Home >Industry >Energy >India's wind power generation down 40% during peak season

NEW DELHI: Climate change has impacted India’s green economy, with wind energy generation during this year’ peak season being the worst ever due to low wind speeds on account of an erratic summer monsoon, said several project developers.

India’ wind power generation has been down around 40% during the peak wind season that begins in June and ends in September, and has impacted the firms having major wind power portfolios. With the peak season accounting for 3/4th of India’ annual wind power generation, not only this could throw a spanner in the works for one of the world’s largest wind energy programme; but also affect the ongoing deals and investments in the space.

India has an installed wind power capacity of 38 gigawatt (GW) and seeks to produce 60 GW from wind power plants by March 2022.

“Around 74% of total wind power is generated in these four months of June, July, August and September. It has impacted all the major wind power firms in the country. I haven’t seen anything like this in my career," said the chief executive officer of a New Delhibased clean energy firm that has a significant wind energy portfolio, cited above requesting anonymity.

This decline during June—September was registered across the major wind bearing areas of the western region states of Gujarat, Maharashtra, Madhya Pradesh, Chattisgarh, and Goa; and the southern region states of Tamil Nadu, Andhra Pradesh, Kerala, Karnataka and Telangana. Due to climate change, rainfall patterns and warming are changing, along with the changes in the wind regime, leading to variability in wind-speeds.

“The wind season has been poor this year, with generation down between 30-40%. July and August saw the most negative impact. This is as a result of a number of changes in climatic conditions including an element of the climate change impact," said Tejpreet S. Chopra, chief executive, BLP Group, a renewable energy generation and technology company.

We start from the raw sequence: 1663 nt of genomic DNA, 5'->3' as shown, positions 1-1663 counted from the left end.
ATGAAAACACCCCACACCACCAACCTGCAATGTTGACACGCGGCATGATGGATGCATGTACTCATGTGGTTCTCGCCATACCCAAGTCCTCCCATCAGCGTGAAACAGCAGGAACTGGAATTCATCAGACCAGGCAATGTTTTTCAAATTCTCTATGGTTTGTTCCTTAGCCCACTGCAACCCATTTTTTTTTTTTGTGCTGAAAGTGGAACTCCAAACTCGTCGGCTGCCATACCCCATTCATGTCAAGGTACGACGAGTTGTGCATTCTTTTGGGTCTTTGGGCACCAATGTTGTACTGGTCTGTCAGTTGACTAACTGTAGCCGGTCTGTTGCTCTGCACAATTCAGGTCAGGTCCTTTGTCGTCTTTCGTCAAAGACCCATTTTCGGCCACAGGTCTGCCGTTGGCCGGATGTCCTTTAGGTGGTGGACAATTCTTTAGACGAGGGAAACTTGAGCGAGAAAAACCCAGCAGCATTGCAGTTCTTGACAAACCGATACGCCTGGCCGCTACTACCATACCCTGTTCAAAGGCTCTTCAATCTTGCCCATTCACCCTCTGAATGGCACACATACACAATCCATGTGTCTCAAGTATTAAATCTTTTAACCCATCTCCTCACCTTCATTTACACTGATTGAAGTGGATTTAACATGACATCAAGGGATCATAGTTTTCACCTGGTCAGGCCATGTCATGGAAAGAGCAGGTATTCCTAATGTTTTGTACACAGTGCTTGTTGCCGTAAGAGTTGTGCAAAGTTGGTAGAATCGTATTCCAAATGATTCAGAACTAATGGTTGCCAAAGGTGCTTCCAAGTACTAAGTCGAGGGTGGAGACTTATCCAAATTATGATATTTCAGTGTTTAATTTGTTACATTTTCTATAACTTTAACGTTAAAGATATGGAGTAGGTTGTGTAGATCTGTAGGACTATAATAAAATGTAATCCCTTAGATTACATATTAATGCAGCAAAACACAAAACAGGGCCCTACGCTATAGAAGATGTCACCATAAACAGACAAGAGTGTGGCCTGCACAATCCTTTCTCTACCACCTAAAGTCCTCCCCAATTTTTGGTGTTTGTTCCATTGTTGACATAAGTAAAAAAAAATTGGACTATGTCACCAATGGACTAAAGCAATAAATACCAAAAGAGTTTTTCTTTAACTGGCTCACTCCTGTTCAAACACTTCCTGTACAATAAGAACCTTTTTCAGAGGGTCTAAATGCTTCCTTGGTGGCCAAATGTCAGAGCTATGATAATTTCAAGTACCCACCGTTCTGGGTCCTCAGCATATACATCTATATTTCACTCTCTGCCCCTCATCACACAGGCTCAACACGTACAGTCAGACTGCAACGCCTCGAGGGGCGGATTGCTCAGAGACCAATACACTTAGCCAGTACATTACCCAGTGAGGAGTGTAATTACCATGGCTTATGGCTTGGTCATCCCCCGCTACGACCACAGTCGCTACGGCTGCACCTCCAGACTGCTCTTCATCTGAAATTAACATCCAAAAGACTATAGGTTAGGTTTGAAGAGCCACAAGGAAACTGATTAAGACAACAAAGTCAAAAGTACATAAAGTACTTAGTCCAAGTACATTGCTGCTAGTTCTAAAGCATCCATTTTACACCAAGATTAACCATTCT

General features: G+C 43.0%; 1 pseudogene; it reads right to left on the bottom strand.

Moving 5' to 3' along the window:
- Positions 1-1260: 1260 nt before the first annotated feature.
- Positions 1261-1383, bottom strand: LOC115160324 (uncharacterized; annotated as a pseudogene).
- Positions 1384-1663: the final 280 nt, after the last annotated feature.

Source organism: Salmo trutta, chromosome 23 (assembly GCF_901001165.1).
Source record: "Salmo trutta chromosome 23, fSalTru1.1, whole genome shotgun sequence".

This has come as a double whammy for India’s clean energy space that is facing issues such as power procurement curtailment, and delayed payments and tariff-shopping by distribution companies (discoms). Also, wind energy projects have been facing problems such as non-allocation of land, besides transmission and connectivity related challenges.

Queries emailed to a ministry of new and renewable energy spokesperson remained unanswered.

Given that the financial and technical modelling of such wind projects depend on past weather data, the changing meteorological and weather variations have been negatively impacting India’s green energy generation. This is a challenge as the revenue model of wind projects is solely dependent on the wind speed received.

The impact of climate change is also evident from the fact that India incurs losses of around $9-10 billion, annually, due to extreme weather events as pointed out by the Economic Survey earlier.

India is running what will become the world’s largest clean energy programme, with an aim of having 175 GW of clean energy capacity by 2022. This has placed a need for a projected investment requirement of around $80 billion by 2022 and $300 billion till 2030.

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